Critics have compared Tims Creek to Faulkner’s Yoknapatawpha County, and it’s true that Kenan’s grasp of his lightly fictionalized home’s history, geography, and culture was as keen as Faulkner’s ... You might argue that Kenan’s treatment of Tims Creek’s white characters is more thoughtful and complex than Faulkner’s treatment of his Black characters ... The 10 stories in the new collection are as rich and provocative and funny as the ones that came before; I particularly liked a tall tale about a Tims Creek plumber who, on a trip to New York with his wife, somehow ends up in Billy Idol’s entourage. Horrible Percy Terrell returns, in a story that explores with a keen eye and true generosity a white man beginning to confront the lies and thievery of his family’s past.
Kenan’s work not only establishes a rich fictional landscape that gives life to a vibrant cast of characters—many descendants of freed slaves who settled the area—but also colorful language ... If I Had Two Wings cements Kenan’s reputation as one of America’s finest writers, and the language of the traditional hymn from which the title is taken provides an appropriate epitaph for a writer taken from us too soon[.]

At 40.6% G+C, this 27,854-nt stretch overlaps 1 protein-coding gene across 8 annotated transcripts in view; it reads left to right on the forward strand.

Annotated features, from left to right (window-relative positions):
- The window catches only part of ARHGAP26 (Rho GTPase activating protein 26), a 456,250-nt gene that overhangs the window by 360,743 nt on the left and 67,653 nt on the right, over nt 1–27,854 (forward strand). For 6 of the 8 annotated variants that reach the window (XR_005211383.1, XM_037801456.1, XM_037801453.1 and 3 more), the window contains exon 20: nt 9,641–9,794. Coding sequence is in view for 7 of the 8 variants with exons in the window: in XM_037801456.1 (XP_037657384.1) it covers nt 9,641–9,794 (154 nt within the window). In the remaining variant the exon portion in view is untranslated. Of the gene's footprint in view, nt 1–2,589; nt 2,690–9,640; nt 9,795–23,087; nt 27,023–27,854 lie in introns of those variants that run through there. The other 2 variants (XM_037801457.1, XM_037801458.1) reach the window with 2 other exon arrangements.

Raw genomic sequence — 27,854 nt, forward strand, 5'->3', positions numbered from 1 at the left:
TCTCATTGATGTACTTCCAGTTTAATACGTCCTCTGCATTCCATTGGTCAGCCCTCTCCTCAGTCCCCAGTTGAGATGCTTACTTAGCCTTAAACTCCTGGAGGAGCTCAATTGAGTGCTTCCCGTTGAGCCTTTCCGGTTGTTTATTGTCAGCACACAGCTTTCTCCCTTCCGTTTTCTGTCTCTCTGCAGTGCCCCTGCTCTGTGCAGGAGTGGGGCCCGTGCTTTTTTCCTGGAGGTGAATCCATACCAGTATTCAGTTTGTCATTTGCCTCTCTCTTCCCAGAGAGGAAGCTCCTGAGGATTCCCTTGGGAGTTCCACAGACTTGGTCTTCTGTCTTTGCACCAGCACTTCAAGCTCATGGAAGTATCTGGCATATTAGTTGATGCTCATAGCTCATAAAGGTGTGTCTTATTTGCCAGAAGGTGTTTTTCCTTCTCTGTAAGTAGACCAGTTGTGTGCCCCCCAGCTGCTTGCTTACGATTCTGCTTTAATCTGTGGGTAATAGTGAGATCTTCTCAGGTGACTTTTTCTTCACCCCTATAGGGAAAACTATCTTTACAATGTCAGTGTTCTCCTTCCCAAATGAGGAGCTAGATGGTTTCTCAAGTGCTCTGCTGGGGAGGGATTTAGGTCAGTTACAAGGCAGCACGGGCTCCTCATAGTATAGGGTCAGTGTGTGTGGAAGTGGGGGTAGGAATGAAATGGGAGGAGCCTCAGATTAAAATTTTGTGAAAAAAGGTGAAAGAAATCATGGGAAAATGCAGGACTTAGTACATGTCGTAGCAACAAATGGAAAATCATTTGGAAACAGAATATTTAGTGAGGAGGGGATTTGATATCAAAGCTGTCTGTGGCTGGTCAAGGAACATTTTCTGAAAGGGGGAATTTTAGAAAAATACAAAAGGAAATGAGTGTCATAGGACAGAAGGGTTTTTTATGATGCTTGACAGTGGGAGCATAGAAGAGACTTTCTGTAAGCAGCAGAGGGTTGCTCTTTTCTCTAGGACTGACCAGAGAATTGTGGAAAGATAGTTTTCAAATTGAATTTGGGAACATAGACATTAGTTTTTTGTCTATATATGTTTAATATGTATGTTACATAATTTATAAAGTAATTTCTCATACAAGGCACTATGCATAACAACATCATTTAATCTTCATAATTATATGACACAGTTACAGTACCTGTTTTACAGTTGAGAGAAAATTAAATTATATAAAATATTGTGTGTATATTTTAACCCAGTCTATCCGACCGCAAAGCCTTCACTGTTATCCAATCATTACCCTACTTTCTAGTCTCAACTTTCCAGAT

As with Gloria Naylor’s Brewster Place and Edward P. Jones’ Washington D.C., Kenan’s fictions are linked, their Black communities complex and vibrant. More than one story features a character named Randall Kenan, and these have a narrative intensity and interiority like Bryan Washington’s Lot, coupled with the declarative and insistent tone of Celie’s later letters in Alice Walker’s The Color Purple. These are linked stories about Black and queer identity rooted in universal themes: memory and regret, release and sorrow, insistence and independence ... Use of repetition, chorus-like at the sentence-level, suggests that the author builds his work aloud like church leaders practice their sermons ... These stories are accomplished and polished. The use of sensory detail is astute, pulling readers into vibrant scenes ranging from megacity streets to an assisted-living home, from a flooded basement to an eighteenth-century barn’s walls. Kenan also successfully strikes a balance between fancy and finesse, arranging stories so that characters connect naturally and easily, which builds credibility and secures readers’ engagement. But what makes this collection remarkable is its wings ... Although some people in Tims Creek can fly (identifying them would spoil the wonder), in this collection the sense of being surrounded by winged creatures and the potential for transformation is more significant than any single character’s capacity.